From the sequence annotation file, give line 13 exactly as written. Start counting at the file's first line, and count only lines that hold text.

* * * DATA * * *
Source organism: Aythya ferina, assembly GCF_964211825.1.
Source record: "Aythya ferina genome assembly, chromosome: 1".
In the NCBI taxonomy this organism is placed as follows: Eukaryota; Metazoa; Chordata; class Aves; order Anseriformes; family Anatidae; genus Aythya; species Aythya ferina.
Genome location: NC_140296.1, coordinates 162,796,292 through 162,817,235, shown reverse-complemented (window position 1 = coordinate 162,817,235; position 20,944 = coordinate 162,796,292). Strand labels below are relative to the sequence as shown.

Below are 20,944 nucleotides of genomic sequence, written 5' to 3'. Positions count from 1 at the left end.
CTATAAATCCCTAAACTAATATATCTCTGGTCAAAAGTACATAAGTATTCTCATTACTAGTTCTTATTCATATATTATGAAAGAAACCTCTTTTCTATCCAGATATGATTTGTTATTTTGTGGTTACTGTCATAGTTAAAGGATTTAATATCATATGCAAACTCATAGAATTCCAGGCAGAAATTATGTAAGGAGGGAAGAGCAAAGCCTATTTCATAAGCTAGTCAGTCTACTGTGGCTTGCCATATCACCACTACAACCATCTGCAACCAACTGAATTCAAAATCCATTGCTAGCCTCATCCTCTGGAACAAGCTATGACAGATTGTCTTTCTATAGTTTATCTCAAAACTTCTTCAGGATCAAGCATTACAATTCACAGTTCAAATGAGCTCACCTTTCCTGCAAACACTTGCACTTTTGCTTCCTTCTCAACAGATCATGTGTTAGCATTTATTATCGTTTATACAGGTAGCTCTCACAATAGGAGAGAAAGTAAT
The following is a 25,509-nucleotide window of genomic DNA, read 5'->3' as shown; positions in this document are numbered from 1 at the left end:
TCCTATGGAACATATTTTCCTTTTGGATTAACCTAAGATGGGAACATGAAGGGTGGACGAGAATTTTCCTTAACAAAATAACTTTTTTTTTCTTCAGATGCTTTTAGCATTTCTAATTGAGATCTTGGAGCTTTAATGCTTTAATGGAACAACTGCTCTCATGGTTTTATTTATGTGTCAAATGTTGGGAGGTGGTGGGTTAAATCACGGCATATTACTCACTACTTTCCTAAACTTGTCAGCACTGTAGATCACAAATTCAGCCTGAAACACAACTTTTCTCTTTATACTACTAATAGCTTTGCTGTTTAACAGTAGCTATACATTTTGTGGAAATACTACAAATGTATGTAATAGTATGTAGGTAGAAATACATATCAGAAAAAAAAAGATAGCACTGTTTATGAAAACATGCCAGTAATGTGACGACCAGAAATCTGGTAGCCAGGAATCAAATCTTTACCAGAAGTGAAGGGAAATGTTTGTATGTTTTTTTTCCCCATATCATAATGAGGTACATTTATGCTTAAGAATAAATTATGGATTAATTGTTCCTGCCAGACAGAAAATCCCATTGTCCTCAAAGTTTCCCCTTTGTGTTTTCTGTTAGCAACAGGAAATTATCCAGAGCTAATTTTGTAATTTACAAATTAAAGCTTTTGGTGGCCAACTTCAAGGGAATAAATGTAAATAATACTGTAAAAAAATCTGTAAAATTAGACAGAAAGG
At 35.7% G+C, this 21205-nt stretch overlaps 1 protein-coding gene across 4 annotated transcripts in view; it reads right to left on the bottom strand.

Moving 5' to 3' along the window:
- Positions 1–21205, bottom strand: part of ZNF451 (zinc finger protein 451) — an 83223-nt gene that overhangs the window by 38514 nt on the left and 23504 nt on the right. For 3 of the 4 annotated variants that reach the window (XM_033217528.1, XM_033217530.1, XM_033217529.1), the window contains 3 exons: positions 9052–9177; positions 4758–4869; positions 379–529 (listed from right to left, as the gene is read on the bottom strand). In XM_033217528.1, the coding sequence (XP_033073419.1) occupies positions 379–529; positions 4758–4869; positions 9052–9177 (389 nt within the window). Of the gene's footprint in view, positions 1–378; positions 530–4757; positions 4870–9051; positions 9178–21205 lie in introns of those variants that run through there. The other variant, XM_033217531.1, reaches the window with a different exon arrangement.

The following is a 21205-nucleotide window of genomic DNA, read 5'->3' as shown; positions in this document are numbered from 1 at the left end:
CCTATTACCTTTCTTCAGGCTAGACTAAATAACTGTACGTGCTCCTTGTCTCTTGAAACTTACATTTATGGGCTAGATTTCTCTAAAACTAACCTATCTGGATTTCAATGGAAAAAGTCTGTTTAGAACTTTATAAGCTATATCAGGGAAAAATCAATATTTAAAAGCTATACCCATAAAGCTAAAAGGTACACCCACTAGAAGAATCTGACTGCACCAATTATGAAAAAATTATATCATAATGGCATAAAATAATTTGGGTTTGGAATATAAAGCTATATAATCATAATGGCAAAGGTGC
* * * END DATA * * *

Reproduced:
CCTATTACCTTTCTTCAGGCTAGACTAAATAACTGTACGTGCTCCTTGTCTCTTGAAACTTACATTTATGGGCTAGATTTCTCTAAAACTAACCTATCTGGATTTCAATGGAAAAAGTCTGTTTAGAACTTTATAAGCTATATCAGGGAAAAATCAATATTTAAAAGCTATACCCATAAAGCTAAAAGGTACACCCACTAGAAGAATCTGACTGCACCAATTATGAAAAAATTATATCATAATGGCATAAAATAATTTGGGTTTGGAATATAAAGCTATATAATCATAATGGCAAAGGTGC